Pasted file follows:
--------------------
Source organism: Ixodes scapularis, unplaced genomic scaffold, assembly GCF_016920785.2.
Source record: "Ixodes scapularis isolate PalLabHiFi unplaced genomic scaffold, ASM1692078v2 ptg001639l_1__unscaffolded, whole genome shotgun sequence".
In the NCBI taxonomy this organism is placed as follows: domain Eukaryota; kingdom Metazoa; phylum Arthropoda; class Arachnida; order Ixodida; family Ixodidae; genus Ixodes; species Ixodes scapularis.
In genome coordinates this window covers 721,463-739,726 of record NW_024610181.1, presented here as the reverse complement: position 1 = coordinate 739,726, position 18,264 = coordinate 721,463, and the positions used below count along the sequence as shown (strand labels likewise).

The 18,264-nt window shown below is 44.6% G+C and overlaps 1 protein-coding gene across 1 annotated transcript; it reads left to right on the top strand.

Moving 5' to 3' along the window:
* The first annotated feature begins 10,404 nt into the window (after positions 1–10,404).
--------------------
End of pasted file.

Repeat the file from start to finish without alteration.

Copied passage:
Source organism: Ixodes scapularis, unplaced genomic scaffold, assembly GCF_016920785.2.
Source record: "Ixodes scapularis isolate PalLabHiFi unplaced genomic scaffold, ASM1692078v2 ptg001639l_1__unscaffolded, whole genome shotgun sequence".
In the NCBI taxonomy this organism is placed as follows: domain Eukaryota; kingdom Metazoa; phylum Arthropoda; class Arachnida; order Ixodida; family Ixodidae; genus Ixodes; species Ixodes scapularis.
In genome coordinates this window covers 721,463-739,726 of record NW_024610181.1, presented here as the reverse complement: position 1 = coordinate 739,726, position 18,264 = coordinate 721,463, and the positions used below count along the sequence as shown (strand labels likewise).

The 18,264-nt window shown below is 44.6% G+C and overlaps 1 protein-coding gene across 1 annotated transcript; it reads left to right on the top strand.

Moving 5' to 3' along the window:
* The first annotated feature begins 10,404 nt into the window (after positions 1–10,404).